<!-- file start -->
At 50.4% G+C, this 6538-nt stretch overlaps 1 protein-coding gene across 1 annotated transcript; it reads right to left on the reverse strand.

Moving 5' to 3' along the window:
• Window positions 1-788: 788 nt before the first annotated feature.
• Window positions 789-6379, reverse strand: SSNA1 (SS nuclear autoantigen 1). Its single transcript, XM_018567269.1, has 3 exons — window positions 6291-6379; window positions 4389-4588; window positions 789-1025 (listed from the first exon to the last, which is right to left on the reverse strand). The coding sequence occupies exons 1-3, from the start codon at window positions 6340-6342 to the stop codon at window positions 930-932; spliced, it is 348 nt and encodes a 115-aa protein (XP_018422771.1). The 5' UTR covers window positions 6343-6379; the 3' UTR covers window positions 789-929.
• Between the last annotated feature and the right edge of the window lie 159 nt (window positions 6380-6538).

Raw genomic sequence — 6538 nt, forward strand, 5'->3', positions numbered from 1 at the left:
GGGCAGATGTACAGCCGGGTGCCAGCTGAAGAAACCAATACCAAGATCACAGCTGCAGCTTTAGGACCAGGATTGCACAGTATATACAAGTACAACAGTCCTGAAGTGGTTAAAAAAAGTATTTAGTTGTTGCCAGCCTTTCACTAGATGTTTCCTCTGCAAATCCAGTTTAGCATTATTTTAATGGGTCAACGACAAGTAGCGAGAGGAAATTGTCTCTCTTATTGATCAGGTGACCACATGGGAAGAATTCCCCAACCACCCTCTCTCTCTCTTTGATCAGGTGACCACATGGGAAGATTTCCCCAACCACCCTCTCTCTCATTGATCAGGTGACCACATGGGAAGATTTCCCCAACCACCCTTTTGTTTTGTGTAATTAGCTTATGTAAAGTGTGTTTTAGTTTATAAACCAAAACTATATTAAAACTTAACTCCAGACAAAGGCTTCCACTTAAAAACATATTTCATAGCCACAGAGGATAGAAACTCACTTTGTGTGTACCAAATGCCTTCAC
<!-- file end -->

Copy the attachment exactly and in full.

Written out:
At 50.4% G+C, this 6538-nt stretch overlaps 1 protein-coding gene across 1 annotated transcript; it reads right to left on the reverse strand.

Moving 5' to 3' along the window:
• Window positions 1-788: 788 nt before the first annotated feature.
• Window positions 789-6379, reverse strand: SSNA1 (SS nuclear autoantigen 1). Its single transcript, XM_018567269.1, has 3 exons — window positions 6291-6379; window positions 4389-4588; window positions 789-1025 (listed from the first exon to the last, which is right to left on the reverse strand). The coding sequence occupies exons 1-3, from the start codon at window positions 6340-6342 to the stop codon at window positions 930-932; spliced, it is 348 nt and encodes a 115-aa protein (XP_018422771.1). The 5' UTR covers window positions 6343-6379; the 3' UTR covers window positions 789-929.
• Between the last annotated feature and the right edge of the window lie 159 nt (window positions 6380-6538).

Raw genomic sequence — 6538 nt, forward strand, 5'->3', positions numbered from 1 at the left:
GGGCAGATGTACAGCCGGGTGCCAGCTGAAGAAACCAATACCAAGATCACAGCTGCAGCTTTAGGACCAGGATTGCACAGTATATACAAGTACAACAGTCCTGAAGTGGTTAAAAAAAGTATTTAGTTGTTGCCAGCCTTTCACTAGATGTTTCCTCTGCAAATCCAGTTTAGCATTATTTTAATGGGTCAACGACAAGTAGCGAGAGGAAATTGTCTCTCTTATTGATCAGGTGACCACATGGGAAGAATTCCCCAACCACCCTCTCTCTCTCTTTGATCAGGTGACCACATGGGAAGATTTCCCCAACCACCCTCTCTCTCATTGATCAGGTGACCACATGGGAAGATTTCCCCAACCACCCTTTTGTTTTGTGTAATTAGCTTATGTAAAGTGTGTTTTAGTTTATAAACCAAAACTATATTAAAACTTAACTCCAGACAAAGGCTTCCACTTAAAAACATATTTCATAGCCACAGAGGATAGAAACTCACTTTGTGTGTACCAAATGCCTTCAC